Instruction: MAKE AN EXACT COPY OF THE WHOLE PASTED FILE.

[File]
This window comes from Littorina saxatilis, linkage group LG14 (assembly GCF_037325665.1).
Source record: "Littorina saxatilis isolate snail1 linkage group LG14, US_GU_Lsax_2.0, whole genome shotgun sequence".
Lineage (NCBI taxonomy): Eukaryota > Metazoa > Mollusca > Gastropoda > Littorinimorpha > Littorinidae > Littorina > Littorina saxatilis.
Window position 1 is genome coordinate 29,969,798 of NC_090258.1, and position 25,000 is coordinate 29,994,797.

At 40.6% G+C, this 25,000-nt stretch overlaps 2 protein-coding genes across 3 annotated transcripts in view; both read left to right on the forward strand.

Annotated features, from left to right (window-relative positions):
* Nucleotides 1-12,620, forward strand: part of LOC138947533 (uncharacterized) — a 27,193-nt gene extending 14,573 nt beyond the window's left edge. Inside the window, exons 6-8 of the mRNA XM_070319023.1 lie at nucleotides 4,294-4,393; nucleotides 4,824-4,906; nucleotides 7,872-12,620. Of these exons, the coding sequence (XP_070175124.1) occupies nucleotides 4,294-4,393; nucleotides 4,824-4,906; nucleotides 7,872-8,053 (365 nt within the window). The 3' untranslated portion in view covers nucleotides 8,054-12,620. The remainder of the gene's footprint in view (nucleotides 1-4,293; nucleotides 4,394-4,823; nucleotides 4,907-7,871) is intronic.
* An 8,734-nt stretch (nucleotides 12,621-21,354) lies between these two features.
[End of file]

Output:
This window comes from Littorina saxatilis, linkage group LG14 (assembly GCF_037325665.1).
Source record: "Littorina saxatilis isolate snail1 linkage group LG14, US_GU_Lsax_2.0, whole genome shotgun sequence".
Lineage (NCBI taxonomy): Eukaryota > Metazoa > Mollusca > Gastropoda > Littorinimorpha > Littorinidae > Littorina > Littorina saxatilis.
Window position 1 is genome coordinate 29,969,798 of NC_090258.1, and position 25,000 is coordinate 29,994,797.

At 40.6% G+C, this 25,000-nt stretch overlaps 2 protein-coding genes across 3 annotated transcripts in view; both read left to right on the forward strand.

Annotated features, from left to right (window-relative positions):
* Nucleotides 1-12,620, forward strand: part of LOC138947533 (uncharacterized) — a 27,193-nt gene extending 14,573 nt beyond the window's left edge. Inside the window, exons 6-8 of the mRNA XM_070319023.1 lie at nucleotides 4,294-4,393; nucleotides 4,824-4,906; nucleotides 7,872-12,620. Of these exons, the coding sequence (XP_070175124.1) occupies nucleotides 4,294-4,393; nucleotides 4,824-4,906; nucleotides 7,872-8,053 (365 nt within the window). The 3' untranslated portion in view covers nucleotides 8,054-12,620. The remainder of the gene's footprint in view (nucleotides 1-4,293; nucleotides 4,394-4,823; nucleotides 4,907-7,871) is intronic.
* An 8,734-nt stretch (nucleotides 12,621-21,354) lies between these two features.